Scratch the surface of Waiheke and one of its first, and potentially most disturbing, traits you reveal tends to be a constant battle over the concept of ownership – that longevity and settlement incur on the individual a proportionately greater right to prevent change.
The tension between development and status quo often relies on the nature of how many residents first arrive on the island, ie they fall in love with a snapshot version of Waiheke, set up home here and then decide to “close the door” behind them so they can freeze their perfect version of the island for ever.
This inherently means that few residents are able to agree over direction and strategy for Waiheke because they all reside in very different places, constantly referring back to their personal idyll, blinkered to the fact that everyone around them may have a different perspective.
At its most disruptive, this trait is capable of fragmenting productivity and activism by creating competitive pressure groups which otherwise would be pushing in the same direction.
Few industries highlight this more than tourism, which has become the apparent yardstick for the island’s economic health and which is the subject of an exhaustive 61-page report published this week by Project Forever Waiheke.
The picture the report paints is not that rosy – it concentrates almost entirely on the issue of over-tourism – and it is no doubt set to inflame debate over the interpretation of its data for months, if not years, to come. But it also highlights a division in the community by pointing out that this industry is, on the whole, being driven and staffed by relative newcomers.
For example, although almost half of (43 percent) of all respondents to the survey had some engagement in providing tourism or hospitality services (30 percent as business owner/operators or otherwise employed full-time in the sector, and 13 percent part-time), people who had lived on Waiheke for fewer than five years were “significantly more likely to be engaged in providing tourism services than those who had lived on the island longer”.
And on an island where the gulf between income and housing affordability is already creating a two-tier community, it was also interesting to note that “tenants were proportionally more likely than owner-occupiers to be engaged in the tourism sector on the island, including renting out part of their home”.
The issue here is also magnified when you see the report’s detailing of the gap between Waiheke residents involved and not involved in tourism when it comes to perceived benefits.
Between 2015 and 2019, those engaged in tourism were not only vastly more likely to have perceived an increased personal or household income due to tourism compared to those not engaged in tourism (56 percent as opposed to eight percent), but they actually saw and experienced the island differently: 28 percent saw an improved standard of living due to tourism opportunities as opposed to nine percent for those not engaged; 31 percent saw improvements to the island’s infrastructure as opposed to 19 percent for those not engaged; 43 percent found a lack of access to affordable accommodation as opposed to 27 percent for those not engaged; and almost half (42 percent) of people not engaged in providing tourism services perceived zero benefits of Waiheke tourism for them personally.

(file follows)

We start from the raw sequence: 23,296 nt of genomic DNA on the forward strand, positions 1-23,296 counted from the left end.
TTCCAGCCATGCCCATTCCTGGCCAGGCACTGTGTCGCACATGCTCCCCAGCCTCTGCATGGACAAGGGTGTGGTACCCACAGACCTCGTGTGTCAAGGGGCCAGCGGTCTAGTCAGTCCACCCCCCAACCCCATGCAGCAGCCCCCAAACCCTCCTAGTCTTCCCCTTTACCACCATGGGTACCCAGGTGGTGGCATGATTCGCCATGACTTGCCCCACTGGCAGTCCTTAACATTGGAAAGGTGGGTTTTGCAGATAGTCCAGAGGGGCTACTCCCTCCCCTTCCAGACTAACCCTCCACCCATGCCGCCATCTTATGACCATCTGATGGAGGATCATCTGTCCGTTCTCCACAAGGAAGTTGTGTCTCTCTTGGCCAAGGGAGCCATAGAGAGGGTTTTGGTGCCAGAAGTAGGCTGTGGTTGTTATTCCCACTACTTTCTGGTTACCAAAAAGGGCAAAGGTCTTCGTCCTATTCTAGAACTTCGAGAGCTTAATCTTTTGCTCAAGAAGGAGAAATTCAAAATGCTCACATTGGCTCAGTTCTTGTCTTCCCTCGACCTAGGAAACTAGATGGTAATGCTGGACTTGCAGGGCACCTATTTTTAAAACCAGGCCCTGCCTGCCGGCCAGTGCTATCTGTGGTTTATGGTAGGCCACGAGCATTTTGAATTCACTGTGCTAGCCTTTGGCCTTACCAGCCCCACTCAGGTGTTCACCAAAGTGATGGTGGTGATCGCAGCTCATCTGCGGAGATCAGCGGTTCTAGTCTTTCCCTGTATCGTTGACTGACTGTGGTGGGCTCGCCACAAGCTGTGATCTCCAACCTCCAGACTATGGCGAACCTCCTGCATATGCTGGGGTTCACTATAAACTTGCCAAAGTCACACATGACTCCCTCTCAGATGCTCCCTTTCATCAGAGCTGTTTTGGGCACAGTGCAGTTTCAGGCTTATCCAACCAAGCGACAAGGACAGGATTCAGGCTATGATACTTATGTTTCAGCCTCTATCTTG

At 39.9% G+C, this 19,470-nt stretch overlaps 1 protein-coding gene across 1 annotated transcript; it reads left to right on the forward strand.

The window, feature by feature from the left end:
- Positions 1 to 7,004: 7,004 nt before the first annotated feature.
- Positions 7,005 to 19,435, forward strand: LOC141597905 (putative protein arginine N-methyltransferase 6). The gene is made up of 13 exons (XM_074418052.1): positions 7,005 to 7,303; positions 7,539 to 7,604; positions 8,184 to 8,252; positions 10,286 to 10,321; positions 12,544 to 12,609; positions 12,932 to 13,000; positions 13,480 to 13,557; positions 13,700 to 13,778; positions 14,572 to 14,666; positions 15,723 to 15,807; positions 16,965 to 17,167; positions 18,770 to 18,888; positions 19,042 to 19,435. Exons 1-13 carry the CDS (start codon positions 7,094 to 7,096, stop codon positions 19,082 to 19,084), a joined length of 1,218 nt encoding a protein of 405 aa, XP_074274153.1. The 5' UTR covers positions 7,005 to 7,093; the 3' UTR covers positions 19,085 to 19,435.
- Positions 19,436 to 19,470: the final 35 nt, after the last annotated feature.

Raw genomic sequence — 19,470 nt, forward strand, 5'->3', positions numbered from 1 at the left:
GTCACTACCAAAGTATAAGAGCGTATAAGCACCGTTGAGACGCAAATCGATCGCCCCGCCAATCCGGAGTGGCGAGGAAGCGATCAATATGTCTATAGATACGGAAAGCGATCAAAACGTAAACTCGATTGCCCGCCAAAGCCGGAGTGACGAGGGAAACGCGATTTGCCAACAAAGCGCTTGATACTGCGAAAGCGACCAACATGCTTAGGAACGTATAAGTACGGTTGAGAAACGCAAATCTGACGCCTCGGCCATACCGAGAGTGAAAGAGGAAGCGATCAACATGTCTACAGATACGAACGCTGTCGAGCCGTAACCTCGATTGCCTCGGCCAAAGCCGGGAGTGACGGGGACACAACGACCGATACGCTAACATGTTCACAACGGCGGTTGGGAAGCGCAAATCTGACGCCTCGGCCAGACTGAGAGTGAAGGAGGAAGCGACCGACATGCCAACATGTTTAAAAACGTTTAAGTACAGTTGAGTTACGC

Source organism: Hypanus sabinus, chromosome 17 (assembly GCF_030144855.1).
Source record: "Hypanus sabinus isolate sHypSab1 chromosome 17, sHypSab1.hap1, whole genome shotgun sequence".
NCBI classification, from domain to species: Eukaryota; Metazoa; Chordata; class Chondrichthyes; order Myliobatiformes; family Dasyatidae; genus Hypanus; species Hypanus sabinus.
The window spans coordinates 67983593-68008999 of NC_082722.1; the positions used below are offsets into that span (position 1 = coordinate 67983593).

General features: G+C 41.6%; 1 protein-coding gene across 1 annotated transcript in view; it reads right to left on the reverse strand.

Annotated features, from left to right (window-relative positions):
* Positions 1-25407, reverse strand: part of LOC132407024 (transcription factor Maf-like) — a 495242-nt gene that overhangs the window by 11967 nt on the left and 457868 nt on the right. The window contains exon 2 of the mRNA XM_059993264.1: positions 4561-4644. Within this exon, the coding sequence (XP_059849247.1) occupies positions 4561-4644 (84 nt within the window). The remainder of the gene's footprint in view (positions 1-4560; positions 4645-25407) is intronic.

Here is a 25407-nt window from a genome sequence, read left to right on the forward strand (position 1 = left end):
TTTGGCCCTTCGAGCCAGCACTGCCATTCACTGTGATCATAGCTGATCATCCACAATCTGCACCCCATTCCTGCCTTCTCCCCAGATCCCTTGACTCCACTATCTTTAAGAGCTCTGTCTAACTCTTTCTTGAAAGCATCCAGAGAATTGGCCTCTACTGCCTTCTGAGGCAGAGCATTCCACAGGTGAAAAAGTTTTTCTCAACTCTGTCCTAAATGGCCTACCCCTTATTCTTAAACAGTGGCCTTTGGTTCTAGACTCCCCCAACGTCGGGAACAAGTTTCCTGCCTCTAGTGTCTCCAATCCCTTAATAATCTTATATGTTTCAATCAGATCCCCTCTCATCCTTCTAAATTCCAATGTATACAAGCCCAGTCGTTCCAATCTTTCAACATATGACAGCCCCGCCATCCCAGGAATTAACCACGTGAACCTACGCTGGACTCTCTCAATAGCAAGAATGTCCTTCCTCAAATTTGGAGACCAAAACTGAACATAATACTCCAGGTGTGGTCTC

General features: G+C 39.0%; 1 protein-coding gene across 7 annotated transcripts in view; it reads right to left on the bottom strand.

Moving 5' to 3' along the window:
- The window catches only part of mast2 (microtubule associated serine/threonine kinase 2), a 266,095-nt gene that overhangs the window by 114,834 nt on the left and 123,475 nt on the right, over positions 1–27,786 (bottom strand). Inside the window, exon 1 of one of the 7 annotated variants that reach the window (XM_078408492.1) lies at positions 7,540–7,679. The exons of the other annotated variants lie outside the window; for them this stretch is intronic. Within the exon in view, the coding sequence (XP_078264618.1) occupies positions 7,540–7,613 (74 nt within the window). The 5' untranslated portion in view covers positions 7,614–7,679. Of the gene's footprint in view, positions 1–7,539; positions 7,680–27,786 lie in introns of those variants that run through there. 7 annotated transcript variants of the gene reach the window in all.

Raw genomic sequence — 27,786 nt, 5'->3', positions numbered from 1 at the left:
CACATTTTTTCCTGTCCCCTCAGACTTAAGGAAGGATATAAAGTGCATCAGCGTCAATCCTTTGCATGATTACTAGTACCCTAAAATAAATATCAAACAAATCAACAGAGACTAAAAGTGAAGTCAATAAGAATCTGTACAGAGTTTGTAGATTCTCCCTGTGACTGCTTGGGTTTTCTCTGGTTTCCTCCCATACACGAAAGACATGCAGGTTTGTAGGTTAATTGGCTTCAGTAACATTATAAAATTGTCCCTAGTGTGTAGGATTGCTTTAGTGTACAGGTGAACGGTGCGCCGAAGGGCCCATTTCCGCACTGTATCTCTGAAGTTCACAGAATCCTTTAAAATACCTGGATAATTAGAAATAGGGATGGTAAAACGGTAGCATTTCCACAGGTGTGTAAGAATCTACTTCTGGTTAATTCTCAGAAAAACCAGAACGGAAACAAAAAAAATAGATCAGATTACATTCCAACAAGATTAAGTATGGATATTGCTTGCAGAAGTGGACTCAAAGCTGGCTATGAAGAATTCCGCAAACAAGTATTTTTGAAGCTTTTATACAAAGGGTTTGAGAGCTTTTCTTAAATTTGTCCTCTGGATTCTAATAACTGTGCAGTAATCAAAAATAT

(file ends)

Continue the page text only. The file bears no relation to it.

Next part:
According to the report, we live in a community where longer-term residents (those who’ve been here more than 10 years) are more than twice as likely (38 percent) than newer residents (18 percent) to identify no benefits of increasing tourism to them, and where the report’s authors were able to conclude that their data “demonstrate clearly that the economic benefits of tourism do not trickle down to most members of the residential community at large”.
It is quite clear, not only locally but for the whole of New Zealand, that tourism is a tiger that needs to be tamed – tourism minister Stuart Nash made that clear back in May when he called for a “reset” as a way to both protect the environment and prevent the over-reliance of small towns and regions on visitors’ dollars.
But for Waiheke to be able to plot our way out of the many issues raised in the report – and the vast majority of residents (92 percent) identified negative impacts attributed to tourism in their recent personal experience – there must be buy-in from the whole community.
Our current tourism troubles have largely been created because there’s little cohesion between the fragments of our community willing to “close the door behind them” once they’ve arrived. And this lack of direction has allowed a virtual free-for-all for those willing to tap into the obvious tourist market that Waiheke provides.
So to create a workable and enjoyable future for Waiheke – for visitors and residents alike – we must all start to see the island through others’ eyes. • James Belfield